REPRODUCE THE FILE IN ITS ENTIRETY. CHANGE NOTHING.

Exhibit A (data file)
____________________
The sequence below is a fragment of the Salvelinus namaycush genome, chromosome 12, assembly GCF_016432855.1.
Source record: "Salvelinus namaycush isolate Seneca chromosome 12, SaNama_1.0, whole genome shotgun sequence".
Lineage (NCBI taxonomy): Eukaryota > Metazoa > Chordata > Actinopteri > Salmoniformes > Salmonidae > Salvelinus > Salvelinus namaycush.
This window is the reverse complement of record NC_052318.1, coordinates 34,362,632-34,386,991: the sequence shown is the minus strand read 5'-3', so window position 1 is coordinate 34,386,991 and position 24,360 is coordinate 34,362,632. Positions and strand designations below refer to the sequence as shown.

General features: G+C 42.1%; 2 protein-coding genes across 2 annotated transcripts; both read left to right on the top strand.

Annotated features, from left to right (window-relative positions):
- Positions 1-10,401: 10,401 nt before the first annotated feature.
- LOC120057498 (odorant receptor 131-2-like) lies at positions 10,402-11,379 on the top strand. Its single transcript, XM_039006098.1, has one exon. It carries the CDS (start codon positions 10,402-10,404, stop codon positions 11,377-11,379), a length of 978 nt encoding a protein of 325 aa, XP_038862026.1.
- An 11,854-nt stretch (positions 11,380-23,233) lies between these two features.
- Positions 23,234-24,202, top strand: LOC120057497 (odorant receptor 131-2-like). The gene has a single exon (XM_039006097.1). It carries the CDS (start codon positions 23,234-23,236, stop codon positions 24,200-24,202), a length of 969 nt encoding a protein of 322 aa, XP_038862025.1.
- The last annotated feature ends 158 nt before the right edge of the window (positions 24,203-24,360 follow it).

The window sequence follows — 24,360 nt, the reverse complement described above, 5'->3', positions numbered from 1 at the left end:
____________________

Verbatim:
The sequence below is a fragment of the Salvelinus namaycush genome, chromosome 12, assembly GCF_016432855.1.
Source record: "Salvelinus namaycush isolate Seneca chromosome 12, SaNama_1.0, whole genome shotgun sequence".
Lineage (NCBI taxonomy): Eukaryota > Metazoa > Chordata > Actinopteri > Salmoniformes > Salmonidae > Salvelinus > Salvelinus namaycush.
This window is the reverse complement of record NC_052318.1, coordinates 34,362,632-34,386,991: the sequence shown is the minus strand read 5'-3', so window position 1 is coordinate 34,386,991 and position 24,360 is coordinate 34,362,632. Positions and strand designations below refer to the sequence as shown.

General features: G+C 42.1%; 2 protein-coding genes across 2 annotated transcripts; both read left to right on the top strand.

Annotated features, from left to right (window-relative positions):
- Positions 1-10,401: 10,401 nt before the first annotated feature.
- LOC120057498 (odorant receptor 131-2-like) lies at positions 10,402-11,379 on the top strand. Its single transcript, XM_039006098.1, has one exon. It carries the CDS (start codon positions 10,402-10,404, stop codon positions 11,377-11,379), a length of 978 nt encoding a protein of 325 aa, XP_038862026.1.
- An 11,854-nt stretch (positions 11,380-23,233) lies between these two features.
- Positions 23,234-24,202, top strand: LOC120057497 (odorant receptor 131-2-like). The gene has a single exon (XM_039006097.1). It carries the CDS (start codon positions 23,234-23,236, stop codon positions 24,200-24,202), a length of 969 nt encoding a protein of 322 aa, XP_038862025.1.
- The last annotated feature ends 158 nt before the right edge of the window (positions 24,203-24,360 follow it).

The window sequence follows — 24,360 nt, the reverse complement described above, 5'->3', positions numbered from 1 at the left end: